Monthly Archives: April 2012

two random things you might see while biking:)


I pass this tree every time I bike up Willamette to St Johns, but last week it suddenly had clothes hanging all over it:

I have no idea what the clothes were about, but it certainly made for a lot of people stopping mid run or walk or ride or drive and looking quizzical. The clothes were there for about two days before–just as suddenly as they appeared–they all vanished without a trace.

If anyone knows what that was about, I’d love to hear it. I imagine it as a creative art installation designed to get people engaging with each other in public space:)


Lovely sunset-colored clouds while James and I biked home this evening:

Every time I set out on my bike today I got soaked, even though it didn’t on the whole seem like it rained that much–it just rained at the wrong times for my various commutes. But the payoff was that this evening the sky was amazing. Angry clouds and sun and crazy pinks that I didn’t know existed… I wish I knew how to do it justice with my camera.

spring showers:)

Bike Club today was super exciting: our first “neighborhood ride”–that is, the first time we take the kids out on the roads, riding for real. Woohoo!!

My co-teacher Josh and I were a little nervous because we haven’t had too much of a chance to bike with these kids yet. The weather for this club so far has conspired to keep us indoors more than we’d like–which is okay, because it means that we’ve spent a lot of time getting kids to take off their wheels, learn how to fix flats, correctly use tools, and the like, but it also means that we’ve had much less riding practice under our belts than we’d normally have by now.

Nevertheless, it seemed like it was time to dive in.

Biking with up to 14 kids on the road at the same time is a tricky business, and is dependent on them being able to stay in a straight line on the right side of the road. It’s also dependent on students being able to communicate up and down the line, pointing out hazards and signaling turns. And finally, it’s heavily dependent on everyone trusting each other and trusting me and Josh–we are all there to keep each other safe, and with that many people in a row, we all have to know that everyone’s making the safe decision at all times.

So with a quick game of caterpillar around the school grounds, me in front and Josh in back, our club proved that they were up to the challenge. Out into the streets we went.

The kiddos did an amazing job. Even though it was our first time out, we were able to make it all the way to Fernhill Park and back, with enough time in the middle to enjoy some adventure biking up and down the park’s hills. Luckily, there are a few low-traffic streets linking the school and the park–including a designated bike boulevard–so we were able to practice intersection navigation with some cars but not so many as to make it overwhelming. With Josh and my coaching, our kiddos were able to make it through stop signs, left and right turns, and unmarked intersections, making their own decisions about how to proceed within the rules of the road.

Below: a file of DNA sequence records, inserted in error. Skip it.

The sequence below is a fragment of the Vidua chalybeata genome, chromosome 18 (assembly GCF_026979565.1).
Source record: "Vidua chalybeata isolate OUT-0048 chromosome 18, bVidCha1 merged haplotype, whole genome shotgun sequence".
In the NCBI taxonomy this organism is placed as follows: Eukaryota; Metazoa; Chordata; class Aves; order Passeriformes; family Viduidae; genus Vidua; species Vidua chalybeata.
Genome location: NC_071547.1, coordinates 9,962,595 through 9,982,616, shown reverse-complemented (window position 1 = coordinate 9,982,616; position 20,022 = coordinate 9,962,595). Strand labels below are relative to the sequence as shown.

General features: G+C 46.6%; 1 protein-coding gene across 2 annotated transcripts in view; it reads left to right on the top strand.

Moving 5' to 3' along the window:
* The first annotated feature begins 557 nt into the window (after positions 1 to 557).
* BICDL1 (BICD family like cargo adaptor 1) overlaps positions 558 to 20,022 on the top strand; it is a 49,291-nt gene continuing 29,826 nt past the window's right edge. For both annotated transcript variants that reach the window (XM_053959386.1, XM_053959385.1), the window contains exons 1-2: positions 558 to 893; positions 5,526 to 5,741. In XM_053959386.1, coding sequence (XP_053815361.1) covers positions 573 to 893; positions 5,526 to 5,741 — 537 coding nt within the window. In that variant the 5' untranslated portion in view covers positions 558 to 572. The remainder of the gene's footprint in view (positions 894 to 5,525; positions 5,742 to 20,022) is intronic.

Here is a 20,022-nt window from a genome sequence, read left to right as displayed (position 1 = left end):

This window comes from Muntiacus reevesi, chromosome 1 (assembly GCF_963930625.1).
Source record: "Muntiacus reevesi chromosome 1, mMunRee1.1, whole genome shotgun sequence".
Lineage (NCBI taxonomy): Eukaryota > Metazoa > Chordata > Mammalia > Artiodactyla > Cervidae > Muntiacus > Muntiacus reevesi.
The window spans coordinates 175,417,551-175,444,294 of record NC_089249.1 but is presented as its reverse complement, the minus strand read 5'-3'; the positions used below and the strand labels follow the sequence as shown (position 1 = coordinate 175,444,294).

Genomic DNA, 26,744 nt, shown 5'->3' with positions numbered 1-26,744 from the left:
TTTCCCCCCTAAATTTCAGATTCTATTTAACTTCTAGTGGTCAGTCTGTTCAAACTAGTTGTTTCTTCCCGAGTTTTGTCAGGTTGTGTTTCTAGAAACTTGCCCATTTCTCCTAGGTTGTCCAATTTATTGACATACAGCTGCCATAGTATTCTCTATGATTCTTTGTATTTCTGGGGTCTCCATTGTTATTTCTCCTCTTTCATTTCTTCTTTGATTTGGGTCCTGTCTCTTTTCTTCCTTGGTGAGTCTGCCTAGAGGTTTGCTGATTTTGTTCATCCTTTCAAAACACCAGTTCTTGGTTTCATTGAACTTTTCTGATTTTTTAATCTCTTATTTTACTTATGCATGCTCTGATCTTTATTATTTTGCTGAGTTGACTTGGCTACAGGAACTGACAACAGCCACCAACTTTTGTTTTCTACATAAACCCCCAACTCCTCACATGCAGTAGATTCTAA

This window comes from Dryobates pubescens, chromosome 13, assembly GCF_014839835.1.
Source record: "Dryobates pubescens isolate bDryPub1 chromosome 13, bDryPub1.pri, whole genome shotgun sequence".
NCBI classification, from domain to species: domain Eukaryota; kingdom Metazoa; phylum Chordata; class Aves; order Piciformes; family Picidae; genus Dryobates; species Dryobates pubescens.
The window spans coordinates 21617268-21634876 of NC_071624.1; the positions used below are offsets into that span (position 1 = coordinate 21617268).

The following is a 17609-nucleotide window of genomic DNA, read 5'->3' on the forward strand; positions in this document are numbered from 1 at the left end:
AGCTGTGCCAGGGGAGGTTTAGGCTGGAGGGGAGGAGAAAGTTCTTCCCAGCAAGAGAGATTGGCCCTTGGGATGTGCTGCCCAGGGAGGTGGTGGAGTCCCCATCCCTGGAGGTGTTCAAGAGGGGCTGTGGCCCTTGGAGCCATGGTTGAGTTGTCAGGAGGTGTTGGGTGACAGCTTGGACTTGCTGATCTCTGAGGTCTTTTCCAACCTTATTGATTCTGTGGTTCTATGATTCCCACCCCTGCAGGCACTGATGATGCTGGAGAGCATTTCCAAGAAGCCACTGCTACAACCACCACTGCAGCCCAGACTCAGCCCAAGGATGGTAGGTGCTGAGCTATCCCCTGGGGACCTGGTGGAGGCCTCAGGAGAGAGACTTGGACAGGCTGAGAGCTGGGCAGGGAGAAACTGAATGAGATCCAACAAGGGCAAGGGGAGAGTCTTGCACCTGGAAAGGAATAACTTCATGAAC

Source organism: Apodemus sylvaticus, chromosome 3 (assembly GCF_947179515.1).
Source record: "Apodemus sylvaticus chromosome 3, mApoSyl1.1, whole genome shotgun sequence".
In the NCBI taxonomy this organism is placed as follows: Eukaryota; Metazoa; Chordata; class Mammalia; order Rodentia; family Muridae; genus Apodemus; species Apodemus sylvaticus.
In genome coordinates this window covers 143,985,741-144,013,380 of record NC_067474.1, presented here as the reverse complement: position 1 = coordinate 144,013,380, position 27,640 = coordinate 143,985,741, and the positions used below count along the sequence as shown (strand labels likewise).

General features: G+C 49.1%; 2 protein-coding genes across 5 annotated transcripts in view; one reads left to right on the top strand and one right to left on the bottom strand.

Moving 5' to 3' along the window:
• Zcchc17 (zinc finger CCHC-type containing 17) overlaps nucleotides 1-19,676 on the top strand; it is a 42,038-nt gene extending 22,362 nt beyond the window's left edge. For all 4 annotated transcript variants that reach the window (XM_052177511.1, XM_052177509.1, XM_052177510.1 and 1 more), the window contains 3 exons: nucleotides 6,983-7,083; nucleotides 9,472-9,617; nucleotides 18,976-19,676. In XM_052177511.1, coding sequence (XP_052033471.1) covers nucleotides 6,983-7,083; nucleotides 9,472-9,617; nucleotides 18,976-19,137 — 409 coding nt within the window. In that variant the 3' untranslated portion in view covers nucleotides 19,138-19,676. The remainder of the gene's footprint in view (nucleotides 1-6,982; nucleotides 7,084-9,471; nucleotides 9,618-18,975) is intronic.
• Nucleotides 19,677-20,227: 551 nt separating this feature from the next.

And the best part? Just as we were getting close to school again, the light sprinkle that had developed turned into a full-on downpour. The kids shrieked and howled and were instantly drenched, but rather than being angry at the weather as I was afraid, they were so psyched. “My helmet visor is keeping the rain out of my eyes!” “Eee! I’m getting soaked!” “This is so awesome!!” “It could rain all it wanted and I’d still be happy we’re biking!” It was the best response to inclement weather that we could have hoped for.

Our ride back in the downpour turned into a badge of honor, the stuff of which memories are made. Today will be the day they not only biked to the park and back, but biked to the park and back in the crazy rain and had fun anyway. And for me and Josh, it’ll be the day that these kiddos took their first steps toward transportational autonomy, to navigating their communities on their own.

Not a bad day:)

Breitenbush 300k

I suppose that sometimes I am a cocky bastard. After the Molalla River 200k a few weeks ago, I wrote that it was not as hard as I thought it would be and that I was psyched for the 300k coming up because–I think these were my words–maybe it would be more of the soul-crushing challenge I was hoping for.

I swear, how do you guys even put up with me? :)

But that being said, yesterday’s Breitenbush 300k was not, in fact, a soul-crushing challenge. It was actually quite lovely! The 6am fog shrouding our start burned off after a few hours, leaving nothing but glorious sunshine. It seemed like everyone was in pretty high spirits. I hope so, anyway, because otherwise my uber-exuberant comments about how amazing and beautiful everything was and how much I loved life probably got annoying pretty fast.

Until the hills around Detroit Lake, I spent a good portion of the morning with some variation of this group: